Westbury Christian (Houston)
Woodrow Wilson (Beckley, W. Va.)

15 championships
Episcopal Academy (Newtown Square, Pa.)
Garfield (Seattle)
Lincoln High (Neb.)
Martinsville (Va.)
Millwood (Oklahoma City)
Southern Lab (Baton Rouge, La.)
Zwolle (La.)

14 championships
Allegany (Cumberland, Md.)
Boys & Girls (Brooklyn, N.Y.)
Douglass (Oklahoma City)
Malone (Fla.)
Mesa (Ariz.)
Natrona County (Casper, Wyo.)
New Hanover (Wilmington, N.C.)
Pahranagat Valley (Alamo, Nev.)
Patrick School (Hillside, N.J.)
River Rouge (Mich.)
Seton Hall Prep (West Orange, N.J.)
Virgin Valley (Mesquite, Nev.)
Westerly (R.I.)
Wilbur Cross (New Haven, Conn.)

13 championships
Bangor (Maine)
Bismarck (N.D.)
Borah (Boise, Idaho)
Creighton Prep (Omaha, Neb.)
Durham (N.C.)
Huntington (W. Va.)
Lincoln (Brooklyn, N.Y.)
McPherson (Kan.)
Newton (Kan.)
Parkview (Little Rock, Ark.)
Pine Bluff (Ark.)
Reno (Nev.)
Rock Springs (Wyo.)
Central (Tulsa, Okla.)
West Rutland (Vt.)

12 championships
Albuquerque (N.M.)
Boulder City (Nev.)
Central (Providence, R.I.)
Cliff (N.M.)
Conant (Jaffrey, N.H.)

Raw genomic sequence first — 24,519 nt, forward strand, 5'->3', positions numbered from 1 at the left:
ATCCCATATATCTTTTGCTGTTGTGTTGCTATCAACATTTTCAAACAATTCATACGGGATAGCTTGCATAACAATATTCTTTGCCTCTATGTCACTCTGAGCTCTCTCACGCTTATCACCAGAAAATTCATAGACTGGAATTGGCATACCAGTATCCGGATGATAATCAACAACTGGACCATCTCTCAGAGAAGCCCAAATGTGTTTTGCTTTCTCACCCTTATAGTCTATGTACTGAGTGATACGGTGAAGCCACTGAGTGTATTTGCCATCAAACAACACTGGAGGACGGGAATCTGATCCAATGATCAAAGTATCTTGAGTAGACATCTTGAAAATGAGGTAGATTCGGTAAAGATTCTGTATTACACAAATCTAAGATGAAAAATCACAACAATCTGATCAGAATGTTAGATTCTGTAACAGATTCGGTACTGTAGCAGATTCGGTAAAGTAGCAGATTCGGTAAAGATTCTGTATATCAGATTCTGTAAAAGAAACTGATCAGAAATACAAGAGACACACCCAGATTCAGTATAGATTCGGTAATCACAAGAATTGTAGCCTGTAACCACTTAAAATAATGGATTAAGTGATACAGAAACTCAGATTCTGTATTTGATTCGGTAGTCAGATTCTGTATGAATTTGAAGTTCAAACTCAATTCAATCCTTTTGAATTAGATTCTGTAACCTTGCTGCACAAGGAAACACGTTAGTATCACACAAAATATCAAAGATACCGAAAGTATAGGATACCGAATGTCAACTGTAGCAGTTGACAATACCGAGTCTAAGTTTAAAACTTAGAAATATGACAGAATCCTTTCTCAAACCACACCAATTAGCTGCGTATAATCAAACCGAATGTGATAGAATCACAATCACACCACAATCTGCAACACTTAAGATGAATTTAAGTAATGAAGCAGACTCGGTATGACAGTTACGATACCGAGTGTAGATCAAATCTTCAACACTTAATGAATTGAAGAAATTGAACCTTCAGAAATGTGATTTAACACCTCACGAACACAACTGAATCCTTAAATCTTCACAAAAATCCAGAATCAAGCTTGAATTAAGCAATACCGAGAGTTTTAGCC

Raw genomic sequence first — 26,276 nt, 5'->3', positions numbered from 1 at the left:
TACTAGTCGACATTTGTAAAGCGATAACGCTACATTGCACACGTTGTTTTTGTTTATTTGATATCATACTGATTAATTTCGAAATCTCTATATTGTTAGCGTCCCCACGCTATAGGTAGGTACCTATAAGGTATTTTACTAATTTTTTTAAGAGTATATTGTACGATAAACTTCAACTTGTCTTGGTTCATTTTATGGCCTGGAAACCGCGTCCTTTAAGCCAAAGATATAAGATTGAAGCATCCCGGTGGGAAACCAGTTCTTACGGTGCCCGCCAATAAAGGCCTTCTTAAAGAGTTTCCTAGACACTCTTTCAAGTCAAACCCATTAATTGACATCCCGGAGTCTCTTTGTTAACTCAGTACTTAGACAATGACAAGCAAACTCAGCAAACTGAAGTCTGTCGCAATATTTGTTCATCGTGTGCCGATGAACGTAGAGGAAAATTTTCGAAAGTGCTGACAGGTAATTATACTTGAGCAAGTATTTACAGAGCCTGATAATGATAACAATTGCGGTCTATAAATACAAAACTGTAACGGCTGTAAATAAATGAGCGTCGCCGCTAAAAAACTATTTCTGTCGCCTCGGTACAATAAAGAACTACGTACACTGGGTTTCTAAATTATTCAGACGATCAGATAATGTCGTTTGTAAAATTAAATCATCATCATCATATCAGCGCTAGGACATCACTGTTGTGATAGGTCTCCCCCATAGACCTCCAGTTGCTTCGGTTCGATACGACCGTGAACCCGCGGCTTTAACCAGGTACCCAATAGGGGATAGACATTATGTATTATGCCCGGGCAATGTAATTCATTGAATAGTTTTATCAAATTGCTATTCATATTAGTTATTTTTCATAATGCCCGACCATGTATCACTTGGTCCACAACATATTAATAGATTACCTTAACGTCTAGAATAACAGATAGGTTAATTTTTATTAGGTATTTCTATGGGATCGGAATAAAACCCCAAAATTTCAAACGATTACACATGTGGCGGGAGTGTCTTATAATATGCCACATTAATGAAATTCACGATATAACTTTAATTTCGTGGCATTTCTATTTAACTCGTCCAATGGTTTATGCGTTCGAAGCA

DeLaSalle (Minneapolis)
Groveton (N.H.)
Las Vegas (Nev.)
Lehi (Utah)
Lincoln Northeast (Lincoln, Neb.)
Manual (Denver, Colo.)
Spaulding (Barre, Vt.)
Star Valley (Afton, Wyo.)
Vashon (St. Louis, Mo.)
Harding (Bridgeport, Conn.)
Winooski (Vt.)
Wyoming Indian (Ethete, Wyo.)

11 championships
Abraham Clark (Roselle, N.J.)
Burlington (Wyo.)
Camden (N.J.)
Charleston (Mo.)
Christ the King (Middle Village, N.Y.)
Denver East (Denver)
Sacred Heart (Falls City, Neb.)
Fort Thomas (Ariz.)
Greensboro Day School (Greensboro, N.C.)
Huron (S.D.)
Idaho Falls (Idaho)
Jonesboro (Ark.)
Juneau-Douglas (Juneau, Alaska)
Kinston (N.C.)
Mater Dei (Santa Ana, Calif.)
Moscow (Idaho)
Nashua South (Nashua, N.H.)
Punahou (Honolulu)
Savannah (Ga.)
South Portland (Maine)
South Sevier (Monroe, Utah)
St. Joseph (Trumbull, Conn.)
St. Michael's (Santa Fe, N.M.)
Sunnyside Christian (Sunnyside, Wash.)
Wahoo (Neb.)

10 championships
Beaverhead County (Dillon, Mont.)
Bingham (South Jordan, Utah)
Buffalo (Wyo.)
Butte (Mont.)
Great Falls (Mont.)
Great Falls (S.C.)
Gwynn Park (Brandywine, Md.)
Hall (Little Rock, Ark.)
Helena (Mont.)
Hopkins (Minnetonka, Minn.)
'Iolani (Honolulu)
Jonesport-Beals (Jonesport, Maine)
Lapwai (Idaho)
Lowry (Winnemucca, Nev.)
Lynden (Wash.)
Newport News (Va.)
Northfork (W. Va.)
Omaha Central (Omaha, Neb.)
Pocatello (Idaho)
Portland (Maine)
Poultney (Vt.)
Preston (Idaho)
Randolph (Wis.)
Hatch (Uniontown, Ala.)
Redemptorist (Baton Rouge, La.)
Rigby (Idaho)
Sanford (Hockessin, Del.)
St. Jude Educational Institute (Montgomery, Ala.)
Pima (Ariz.)
Thatcher (Ariz.)
Washington (Sioux Falls, S.D.)
South (Wichita, Kan.)
Yankton (S.D.)